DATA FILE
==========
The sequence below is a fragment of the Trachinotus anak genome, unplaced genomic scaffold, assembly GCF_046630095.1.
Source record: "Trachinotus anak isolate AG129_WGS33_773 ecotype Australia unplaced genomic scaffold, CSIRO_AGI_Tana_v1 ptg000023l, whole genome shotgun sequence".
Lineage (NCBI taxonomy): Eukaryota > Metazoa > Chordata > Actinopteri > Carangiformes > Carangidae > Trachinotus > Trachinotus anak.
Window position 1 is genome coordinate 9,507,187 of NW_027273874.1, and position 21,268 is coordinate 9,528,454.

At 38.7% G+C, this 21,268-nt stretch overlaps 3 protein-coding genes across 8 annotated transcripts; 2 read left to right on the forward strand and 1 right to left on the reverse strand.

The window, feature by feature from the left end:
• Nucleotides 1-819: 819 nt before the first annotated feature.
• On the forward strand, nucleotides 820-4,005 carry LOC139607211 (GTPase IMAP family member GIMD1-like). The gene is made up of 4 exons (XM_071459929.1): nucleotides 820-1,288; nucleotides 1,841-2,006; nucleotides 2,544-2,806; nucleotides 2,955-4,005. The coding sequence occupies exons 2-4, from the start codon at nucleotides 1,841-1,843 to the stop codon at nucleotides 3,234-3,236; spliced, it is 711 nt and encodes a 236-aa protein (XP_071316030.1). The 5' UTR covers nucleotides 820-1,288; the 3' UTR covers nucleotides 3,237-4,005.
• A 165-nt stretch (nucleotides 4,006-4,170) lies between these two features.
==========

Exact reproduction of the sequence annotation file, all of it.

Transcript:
The sequence below is a fragment of the Trachinotus anak genome, unplaced genomic scaffold, assembly GCF_046630095.1.
Source record: "Trachinotus anak isolate AG129_WGS33_773 ecotype Australia unplaced genomic scaffold, CSIRO_AGI_Tana_v1 ptg000023l, whole genome shotgun sequence".
Lineage (NCBI taxonomy): Eukaryota > Metazoa > Chordata > Actinopteri > Carangiformes > Carangidae > Trachinotus > Trachinotus anak.
Window position 1 is genome coordinate 9,507,187 of NW_027273874.1, and position 21,268 is coordinate 9,528,454.

At 38.7% G+C, this 21,268-nt stretch overlaps 3 protein-coding genes across 8 annotated transcripts; 2 read left to right on the forward strand and 1 right to left on the reverse strand.

The window, feature by feature from the left end:
• Nucleotides 1-819: 819 nt before the first annotated feature.
• On the forward strand, nucleotides 820-4,005 carry LOC139607211 (GTPase IMAP family member GIMD1-like). The gene is made up of 4 exons (XM_071459929.1): nucleotides 820-1,288; nucleotides 1,841-2,006; nucleotides 2,544-2,806; nucleotides 2,955-4,005. The coding sequence occupies exons 2-4, from the start codon at nucleotides 1,841-1,843 to the stop codon at nucleotides 3,234-3,236; spliced, it is 711 nt and encodes a 236-aa protein (XP_071316030.1). The 5' UTR covers nucleotides 820-1,288; the 3' UTR covers nucleotides 3,237-4,005.
• A 165-nt stretch (nucleotides 4,006-4,170) lies between these two features.